Substitution between Immigrants, Natives, and Skill Groups

25 Pages Posted: 30 Sep 2011

See all articles by George J. Borjas

George J. Borjas

Harvard University - Harvard Kennedy School (HKS); National Bureau of Economic Research (NBER)

Jeffrey Grogger

University of Chicago - Irving B. Harris Graduate School of Public Policy Studies; National Bureau of Economic Research (NBER)

Gordon H. Hanson

University of California, San Diego (UCSD) - Graduate School of International Relations and Pacific Studies (IRPS); National Bureau of Economic Research (NBER)

Date Written: September 2011

Abstract

The wage impact of immigration depends crucially on the elasticity of substitution between similarly skilled immigrants and natives and the elasticity of substitution between high school dropouts and graduates. This paper revisits the estimation of these elasticities. The U.S. data indicate that equally skilled immigrants and natives are perfect substitutes. The value of the second elasticity depends on how one controls for changes in demand that have differentially affected high school dropouts and graduates. The groups are imperfect substitutes under standard trend assumptions, but even slight deviations from these assumptions can lead to an outright rejection of the CES framework.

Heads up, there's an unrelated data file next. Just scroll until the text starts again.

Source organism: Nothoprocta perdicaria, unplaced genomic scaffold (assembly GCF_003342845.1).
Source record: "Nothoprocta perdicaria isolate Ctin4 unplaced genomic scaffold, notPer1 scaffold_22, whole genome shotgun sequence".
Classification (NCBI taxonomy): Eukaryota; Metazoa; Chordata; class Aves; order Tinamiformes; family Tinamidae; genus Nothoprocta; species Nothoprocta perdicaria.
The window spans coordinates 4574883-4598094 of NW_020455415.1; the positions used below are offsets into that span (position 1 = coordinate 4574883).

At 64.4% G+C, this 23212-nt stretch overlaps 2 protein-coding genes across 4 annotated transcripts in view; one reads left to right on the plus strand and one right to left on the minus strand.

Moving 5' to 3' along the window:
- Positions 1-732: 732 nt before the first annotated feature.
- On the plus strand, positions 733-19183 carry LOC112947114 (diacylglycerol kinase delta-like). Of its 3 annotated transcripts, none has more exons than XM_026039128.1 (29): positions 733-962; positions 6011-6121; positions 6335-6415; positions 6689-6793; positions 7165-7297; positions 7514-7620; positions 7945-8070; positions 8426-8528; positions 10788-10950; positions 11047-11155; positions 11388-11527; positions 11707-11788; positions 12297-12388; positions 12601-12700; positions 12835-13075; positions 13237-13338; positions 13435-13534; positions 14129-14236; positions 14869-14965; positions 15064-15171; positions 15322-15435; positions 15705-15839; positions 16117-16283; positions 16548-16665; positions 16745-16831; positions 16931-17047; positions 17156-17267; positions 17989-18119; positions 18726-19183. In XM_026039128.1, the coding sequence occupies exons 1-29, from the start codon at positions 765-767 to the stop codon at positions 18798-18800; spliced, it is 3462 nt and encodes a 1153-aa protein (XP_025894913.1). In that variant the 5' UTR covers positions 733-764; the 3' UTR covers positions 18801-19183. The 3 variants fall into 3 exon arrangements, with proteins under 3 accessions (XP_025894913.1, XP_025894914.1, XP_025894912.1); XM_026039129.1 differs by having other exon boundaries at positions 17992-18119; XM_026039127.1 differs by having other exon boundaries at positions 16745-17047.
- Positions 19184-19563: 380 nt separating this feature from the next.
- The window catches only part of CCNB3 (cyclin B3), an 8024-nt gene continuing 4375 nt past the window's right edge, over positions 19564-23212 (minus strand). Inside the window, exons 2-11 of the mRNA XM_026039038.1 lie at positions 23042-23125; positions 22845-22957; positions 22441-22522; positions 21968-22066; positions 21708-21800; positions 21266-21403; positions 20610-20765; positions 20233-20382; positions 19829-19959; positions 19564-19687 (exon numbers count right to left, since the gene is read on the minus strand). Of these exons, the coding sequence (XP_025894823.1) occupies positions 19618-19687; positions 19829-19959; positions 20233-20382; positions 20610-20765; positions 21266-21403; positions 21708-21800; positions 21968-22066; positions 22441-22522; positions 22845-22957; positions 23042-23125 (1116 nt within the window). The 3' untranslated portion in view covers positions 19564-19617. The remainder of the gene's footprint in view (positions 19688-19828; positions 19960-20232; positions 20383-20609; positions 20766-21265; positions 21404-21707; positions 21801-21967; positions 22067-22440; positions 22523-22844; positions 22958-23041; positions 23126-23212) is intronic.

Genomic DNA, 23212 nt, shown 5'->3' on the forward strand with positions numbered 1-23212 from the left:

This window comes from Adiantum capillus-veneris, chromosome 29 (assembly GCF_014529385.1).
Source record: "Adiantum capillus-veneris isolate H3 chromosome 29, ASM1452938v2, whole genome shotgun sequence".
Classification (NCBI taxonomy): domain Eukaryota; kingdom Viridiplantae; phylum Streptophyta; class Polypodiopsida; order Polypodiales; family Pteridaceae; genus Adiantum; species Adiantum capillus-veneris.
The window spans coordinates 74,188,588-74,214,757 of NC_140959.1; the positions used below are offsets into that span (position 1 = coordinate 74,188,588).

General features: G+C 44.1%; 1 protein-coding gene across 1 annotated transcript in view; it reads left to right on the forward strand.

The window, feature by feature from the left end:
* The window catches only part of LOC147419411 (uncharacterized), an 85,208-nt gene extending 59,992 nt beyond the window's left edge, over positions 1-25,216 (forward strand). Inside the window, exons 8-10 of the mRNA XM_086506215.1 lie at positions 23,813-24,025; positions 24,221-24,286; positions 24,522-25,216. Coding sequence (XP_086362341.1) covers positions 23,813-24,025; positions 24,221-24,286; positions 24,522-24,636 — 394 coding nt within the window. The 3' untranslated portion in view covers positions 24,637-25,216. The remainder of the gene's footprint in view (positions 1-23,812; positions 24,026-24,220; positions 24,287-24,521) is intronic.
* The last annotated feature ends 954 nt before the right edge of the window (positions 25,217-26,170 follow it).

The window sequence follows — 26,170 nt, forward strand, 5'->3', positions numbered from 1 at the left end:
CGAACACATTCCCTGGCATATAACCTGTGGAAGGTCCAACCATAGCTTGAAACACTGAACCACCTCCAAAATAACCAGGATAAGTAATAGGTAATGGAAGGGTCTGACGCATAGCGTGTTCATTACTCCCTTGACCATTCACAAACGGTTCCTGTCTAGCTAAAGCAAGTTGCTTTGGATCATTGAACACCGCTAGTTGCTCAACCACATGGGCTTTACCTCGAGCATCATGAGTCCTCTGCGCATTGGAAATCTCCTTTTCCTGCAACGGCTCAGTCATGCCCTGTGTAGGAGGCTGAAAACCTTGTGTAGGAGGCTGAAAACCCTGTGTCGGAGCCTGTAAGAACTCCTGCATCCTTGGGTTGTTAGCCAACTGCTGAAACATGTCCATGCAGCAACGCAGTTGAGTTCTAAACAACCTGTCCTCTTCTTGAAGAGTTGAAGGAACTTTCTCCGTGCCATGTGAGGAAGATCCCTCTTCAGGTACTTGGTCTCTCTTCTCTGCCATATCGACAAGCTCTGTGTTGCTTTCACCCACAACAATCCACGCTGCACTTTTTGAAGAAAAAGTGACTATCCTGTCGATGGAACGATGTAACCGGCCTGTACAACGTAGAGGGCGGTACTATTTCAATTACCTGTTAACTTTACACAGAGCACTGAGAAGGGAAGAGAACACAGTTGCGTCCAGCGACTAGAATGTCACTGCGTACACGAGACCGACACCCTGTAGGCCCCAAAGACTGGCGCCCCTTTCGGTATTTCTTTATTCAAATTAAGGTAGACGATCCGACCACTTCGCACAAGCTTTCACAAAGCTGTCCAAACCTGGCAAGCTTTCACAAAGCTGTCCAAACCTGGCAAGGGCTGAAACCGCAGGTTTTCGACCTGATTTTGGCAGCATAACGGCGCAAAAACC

Suggested Citation

Borjas, George J. and Grogger, Jeffrey T. and Hanson, Gordon H., Substitution between Immigrants, Natives, and Skill Groups (September 2011). NBER Working Paper No. w17461. Available at SSRN: https://ssrn.com/abstract=1935787

George J. Borjas (Contact Author)

Harvard University - Harvard Kennedy School (HKS) ( email )

79 John F. Kennedy Street
Cambridge, MA 02138
United States
617-495-1393 (Phone)
617-495-9532 (Fax)

National Bureau of Economic Research (NBER)

1050 Massachusetts Avenue
Cambridge, MA 02138
United States

Jeffrey T. Grogger

University of Chicago - Irving B. Harris Graduate School of Public Policy Studies ( email )

1155 East 60th Street
Chicago, IL 60637
United States

National Bureau of Economic Research (NBER)

1050 Massachusetts Avenue
Cambridge, MA 02138
United States

Gordon H. Hanson

University of California, San Diego (UCSD) - Graduate School of International Relations and Pacific Studies (IRPS) ( email )

9500 Gilman Drive
La Jolla, CA 92093-0519
United States

National Bureau of Economic Research (NBER)

1050 Massachusetts Avenue
Cambridge, MA 02138
United States

Register to save articles to
your library

Register

Paper statistics

Downloads
24
Abstract Views
294
PlumX Metrics